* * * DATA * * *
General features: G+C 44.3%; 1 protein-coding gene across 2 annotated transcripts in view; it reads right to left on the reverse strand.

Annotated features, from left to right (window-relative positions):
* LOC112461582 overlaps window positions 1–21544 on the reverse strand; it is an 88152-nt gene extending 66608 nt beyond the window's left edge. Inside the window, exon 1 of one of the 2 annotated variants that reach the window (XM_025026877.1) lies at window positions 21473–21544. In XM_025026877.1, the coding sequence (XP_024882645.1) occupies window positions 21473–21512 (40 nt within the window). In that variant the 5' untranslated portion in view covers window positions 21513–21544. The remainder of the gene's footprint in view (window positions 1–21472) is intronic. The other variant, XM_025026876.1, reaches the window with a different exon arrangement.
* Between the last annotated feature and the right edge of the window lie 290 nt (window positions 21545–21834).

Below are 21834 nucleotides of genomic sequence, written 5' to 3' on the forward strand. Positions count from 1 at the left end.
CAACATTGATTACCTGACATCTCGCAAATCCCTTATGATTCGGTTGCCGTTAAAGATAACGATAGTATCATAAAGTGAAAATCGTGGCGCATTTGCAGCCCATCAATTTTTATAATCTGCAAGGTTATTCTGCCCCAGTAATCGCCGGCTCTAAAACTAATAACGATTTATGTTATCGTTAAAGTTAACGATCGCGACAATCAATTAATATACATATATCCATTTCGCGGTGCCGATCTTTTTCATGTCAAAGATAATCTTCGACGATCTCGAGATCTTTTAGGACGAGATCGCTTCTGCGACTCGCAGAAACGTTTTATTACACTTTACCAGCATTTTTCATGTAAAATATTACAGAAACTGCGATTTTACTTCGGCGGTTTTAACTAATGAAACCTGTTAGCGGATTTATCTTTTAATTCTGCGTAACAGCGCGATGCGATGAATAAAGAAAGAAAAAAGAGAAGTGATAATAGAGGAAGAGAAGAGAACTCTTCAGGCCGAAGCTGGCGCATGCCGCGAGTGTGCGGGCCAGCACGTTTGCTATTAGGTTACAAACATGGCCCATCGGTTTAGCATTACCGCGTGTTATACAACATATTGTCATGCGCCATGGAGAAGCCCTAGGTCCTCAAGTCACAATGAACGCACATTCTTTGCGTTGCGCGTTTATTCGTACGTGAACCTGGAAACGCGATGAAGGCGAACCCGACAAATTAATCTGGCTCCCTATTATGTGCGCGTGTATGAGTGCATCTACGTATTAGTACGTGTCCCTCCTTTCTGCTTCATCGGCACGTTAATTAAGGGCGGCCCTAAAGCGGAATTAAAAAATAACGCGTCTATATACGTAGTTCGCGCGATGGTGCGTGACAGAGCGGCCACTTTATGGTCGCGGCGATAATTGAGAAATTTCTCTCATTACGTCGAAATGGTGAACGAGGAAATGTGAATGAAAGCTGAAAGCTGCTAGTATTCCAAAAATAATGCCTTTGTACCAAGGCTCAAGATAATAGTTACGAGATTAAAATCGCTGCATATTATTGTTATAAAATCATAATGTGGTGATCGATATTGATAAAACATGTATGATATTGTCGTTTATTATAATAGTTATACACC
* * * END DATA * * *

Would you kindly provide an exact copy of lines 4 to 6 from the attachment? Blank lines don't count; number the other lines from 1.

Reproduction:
* Between the last annotated feature and the right edge of the window lie 290 nt (window positions 21545–21834).

Below are 21834 nucleotides of genomic sequence, written 5' to 3' on the forward strand. Positions count from 1 at the left end.
CAACATTGATTACCTGACATCTCGCAAATCCCTTATGATTCGGTTGCCGTTAAAGATAACGATAGTATCATAAAGTGAAAATCGTGGCGCATTTGCAGCCCATCAATTTTTATAATCTGCAAGGTTATTCTGCCCCAGTAATCGCCGGCTCTAAAACTAATAACGATTTATGTTATCGTTAAAGTTAACGATCGCGACAATCAATTAATATACATATATCCATTTCGCGGTGCCGATCTTTTTCATGTCAAAGATAATCTTCGACGATCTCGAGATCTTTTAGGACGAGATCGCTTCTGCGACTCGCAGAAACGTTTTATTACACTTTACCAGCATTTTTCATGTAAAATATTACAGAAACTGCGATTTTACTTCGGCGGTTTTAACTAATGAAACCTGTTAGCGGATTTATCTTTTAATTCTGCGTAACAGCGCGATGCGATGAATAAAGAAAGAAAAAAGAGAAGTGATAATAGAGGAAGAGAAGAGAACTCTTCAGGCCGAAGCTGGCGCATGCCGCGAGTGTGCGGGCCAGCACGTTTGCTATTAGGTTACAAACATGGCCCATCGGTTTAGCATTACCGCGTGTTATACAACATATTGTCATGCGCCATGGAGAAGCCCTAGGTCCTCAAGTCACAATGAACGCACATTCTTTGCGTTGCGCGTTTATTCGTACGTGAACCTGGAAACGCGATGAAGGCGAACCCGACAAATTAATCTGGCTCCCTATTATGTGCGCGTGTATGAGTGCATCTACGTATTAGTACGTGTCCCTCCTTTCTGCTTCATCGGCACGTTAATTAAGGGCGGCCCTAAAGCGGAATTAAAAAATAACGCGTCTATATACGTAGTTCGCGCGATGGTGCGTGACAGAGCGGCCACTTTATGGTCGCGGCGATAATTGAGAAATTTCTCTCATTACGTCGAAATGGTGAACGAGGAAATGTGAATGAAAGCTGAAAGCTGCTAGTATTCCAAAAATAATGCCTTTGTACCAAGGCTCAAGATAATAGTTACGAGATTAAAATCGCTGCATATTATTGTTATAAAATCATAATGTGGTGATCGATATTGATAAAACATGTATGATATTGTCGTTTATTATAATAGTTATACACC